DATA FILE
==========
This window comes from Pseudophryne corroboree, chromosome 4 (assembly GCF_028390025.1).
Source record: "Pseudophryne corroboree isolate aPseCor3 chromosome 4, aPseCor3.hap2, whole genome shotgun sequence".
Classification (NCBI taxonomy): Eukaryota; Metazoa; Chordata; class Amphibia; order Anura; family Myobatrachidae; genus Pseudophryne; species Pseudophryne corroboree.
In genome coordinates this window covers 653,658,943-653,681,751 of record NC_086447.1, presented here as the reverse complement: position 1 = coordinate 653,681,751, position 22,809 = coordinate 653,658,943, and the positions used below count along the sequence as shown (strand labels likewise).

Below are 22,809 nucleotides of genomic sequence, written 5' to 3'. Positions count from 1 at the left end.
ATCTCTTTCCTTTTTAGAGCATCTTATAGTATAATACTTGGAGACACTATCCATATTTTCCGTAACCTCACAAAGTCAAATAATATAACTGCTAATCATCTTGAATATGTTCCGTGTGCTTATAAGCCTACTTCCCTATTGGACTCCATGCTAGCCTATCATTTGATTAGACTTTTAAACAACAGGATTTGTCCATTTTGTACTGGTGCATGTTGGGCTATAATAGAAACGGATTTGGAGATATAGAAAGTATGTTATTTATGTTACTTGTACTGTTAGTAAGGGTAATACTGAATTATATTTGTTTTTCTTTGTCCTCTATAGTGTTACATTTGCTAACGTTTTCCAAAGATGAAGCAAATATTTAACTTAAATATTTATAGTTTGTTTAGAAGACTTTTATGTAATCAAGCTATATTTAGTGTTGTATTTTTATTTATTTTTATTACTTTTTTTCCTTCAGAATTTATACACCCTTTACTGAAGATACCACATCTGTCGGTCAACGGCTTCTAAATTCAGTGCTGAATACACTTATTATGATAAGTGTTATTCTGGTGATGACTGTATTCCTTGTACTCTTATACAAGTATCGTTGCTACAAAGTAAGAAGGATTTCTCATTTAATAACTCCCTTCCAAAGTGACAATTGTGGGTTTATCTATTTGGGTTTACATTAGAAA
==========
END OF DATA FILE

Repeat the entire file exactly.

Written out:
This window comes from Pseudophryne corroboree, chromosome 4 (assembly GCF_028390025.1).
Source record: "Pseudophryne corroboree isolate aPseCor3 chromosome 4, aPseCor3.hap2, whole genome shotgun sequence".
Classification (NCBI taxonomy): Eukaryota; Metazoa; Chordata; class Amphibia; order Anura; family Myobatrachidae; genus Pseudophryne; species Pseudophryne corroboree.
In genome coordinates this window covers 653,658,943-653,681,751 of record NC_086447.1, presented here as the reverse complement: position 1 = coordinate 653,681,751, position 22,809 = coordinate 653,658,943, and the positions used below count along the sequence as shown (strand labels likewise).

Below are 22,809 nucleotides of genomic sequence, written 5' to 3'. Positions count from 1 at the left end.
ATCTCTTTCCTTTTTAGAGCATCTTATAGTATAATACTTGGAGACACTATCCATATTTTCCGTAACCTCACAAAGTCAAATAATATAACTGCTAATCATCTTGAATATGTTCCGTGTGCTTATAAGCCTACTTCCCTATTGGACTCCATGCTAGCCTATCATTTGATTAGACTTTTAAACAACAGGATTTGTCCATTTTGTACTGGTGCATGTTGGGCTATAATAGAAACGGATTTGGAGATATAGAAAGTATGTTATTTATGTTACTTGTACTGTTAGTAAGGGTAATACTGAATTATATTTGTTTTTCTTTGTCCTCTATAGTGTTACATTTGCTAACGTTTTCCAAAGATGAAGCAAATATTTAACTTAAATATTTATAGTTTGTTTAGAAGACTTTTATGTAATCAAGCTATATTTAGTGTTGTATTTTTATTTATTTTTATTACTTTTTTTCCTTCAGAATTTATACACCCTTTACTGAAGATACCACATCTGTCGGTCAACGGCTTCTAAATTCAGTGCTGAATACACTTATTATGATAAGTGTTATTCTGGTGATGACTGTATTCCTTGTACTCTTATACAAGTATCGTTGCTACAAAGTAAGAAGGATTTCTCATTTAATAACTCCCTTCCAAAGTGACAATTGTGGGTTTATCTATTTGGGTTTACATTAGAAA